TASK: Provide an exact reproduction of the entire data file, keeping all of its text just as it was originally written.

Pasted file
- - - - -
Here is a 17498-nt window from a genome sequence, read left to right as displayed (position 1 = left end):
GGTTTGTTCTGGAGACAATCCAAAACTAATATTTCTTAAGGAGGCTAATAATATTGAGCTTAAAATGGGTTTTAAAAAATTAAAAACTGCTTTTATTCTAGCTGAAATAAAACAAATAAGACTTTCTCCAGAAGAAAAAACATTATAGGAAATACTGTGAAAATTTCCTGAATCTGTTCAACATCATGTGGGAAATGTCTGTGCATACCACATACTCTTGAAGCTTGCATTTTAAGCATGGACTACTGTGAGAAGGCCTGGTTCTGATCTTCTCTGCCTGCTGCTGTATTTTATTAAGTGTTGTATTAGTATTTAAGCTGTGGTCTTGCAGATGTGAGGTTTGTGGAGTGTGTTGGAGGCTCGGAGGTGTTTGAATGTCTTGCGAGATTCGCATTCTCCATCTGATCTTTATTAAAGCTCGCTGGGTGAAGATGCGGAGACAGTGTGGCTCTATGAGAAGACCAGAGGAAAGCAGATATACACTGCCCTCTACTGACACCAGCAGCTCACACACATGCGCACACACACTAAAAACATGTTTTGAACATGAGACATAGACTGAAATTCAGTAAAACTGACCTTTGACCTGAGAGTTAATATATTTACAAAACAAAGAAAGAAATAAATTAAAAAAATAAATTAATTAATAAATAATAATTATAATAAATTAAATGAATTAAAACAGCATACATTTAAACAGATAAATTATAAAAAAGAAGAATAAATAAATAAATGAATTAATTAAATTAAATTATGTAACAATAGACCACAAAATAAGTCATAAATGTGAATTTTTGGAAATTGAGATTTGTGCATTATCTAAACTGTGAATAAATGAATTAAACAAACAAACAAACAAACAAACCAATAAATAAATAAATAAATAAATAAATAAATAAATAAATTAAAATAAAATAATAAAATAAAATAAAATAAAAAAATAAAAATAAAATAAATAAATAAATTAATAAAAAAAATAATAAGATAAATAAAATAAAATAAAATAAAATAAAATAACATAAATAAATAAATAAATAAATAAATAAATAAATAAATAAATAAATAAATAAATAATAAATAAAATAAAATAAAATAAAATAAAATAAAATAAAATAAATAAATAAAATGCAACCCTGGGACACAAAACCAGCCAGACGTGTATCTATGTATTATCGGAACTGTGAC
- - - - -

Here is a 17498-nt window from a genome sequence, read left to right as displayed (position 1 = left end):
GGTTTGTTCTGGAGACAATCCAAAACTAATATTTCTTAAGGAGGCTAATAATATTGAGCTTAAAATGGGTTTTAAAAAATTAAAAACTGCTTTTATTCTAGCTGAAATAAAACAAATAAGACTTTCTCCAGAAGAAAAAACATTATAGGAAATACTGTGAAAATTTCCTGAATCTGTTCAACATCATGTGGGAAATGTCTGTGCATACCACATACTCTTGAAGCTTGCATTTTAAGCATGGACTACTGTGAGAAGGCCTGGTTCTGATCTTCTCTGCCTGCTGCTGTATTTTATTAAGTGTTGTATTAGTATTTAAGCTGTGGTCTTGCAGATGTGAGGTTTGTGGAGTGTGTTGGAGGCTCGGAGGTGTTTGAATGTCTTGCGAGATTCGCATTCTCCATCTGATCTTTATTAAAGCTCGCTGGGTGAAGATGCGGAGACAGTGTGGCTCTATGAGAAGACCAGAGGAAAGCAGATATACACTGCCCTCTACTGACACCAGCAGCTCACACACATGCGCACACACACTAAAAACATGTTTTGAACATGAGACATAGACTGAAATTCAGTAAAACTGACCTTTGACCTGAGAGTTAATATATTTACAAAACAAAGAAAGAAATAAATTAAAAAAATAAATTAATTAATAAATAATAATTATAATAAATTAAATGAATTAAAACAGCATACATTTAAACAGATAAATTATAAAAAAGAAGAATAAATAAATAAATGAATTAATTAAATTAAATTATGTAACAATAGACCACAAAATAAGTCATAAATGTGAATTTTTGGAAATTGAGATTTGTGCATTATCTAAACTGTGAATAAATGAATTAAACAAACAAACAAACAAACAAACCAATAAATAAATAAATAAATAAATAAATAAATAAATAAATTAAAATAAAATAATAAAATAAAATAAAATAAAAAAATAAAAATAAAATAAATAAATAAATTAATAAAAAAAATAATAAGATAAATAAAATAAAATAAAATAAAATAAAATAACATAAATAAATAAATAAATAAATAAATAAATAAATAAATAAATAAATAAATAAATAATAAATAAAATAAAATAAAATAAAATAAAATAAAATAAAATAAATAAATAAAATGCAACCCTGGGACACAAAACCAGCCAGACGTGTATCTATGTATTATCGGAACTGTGAC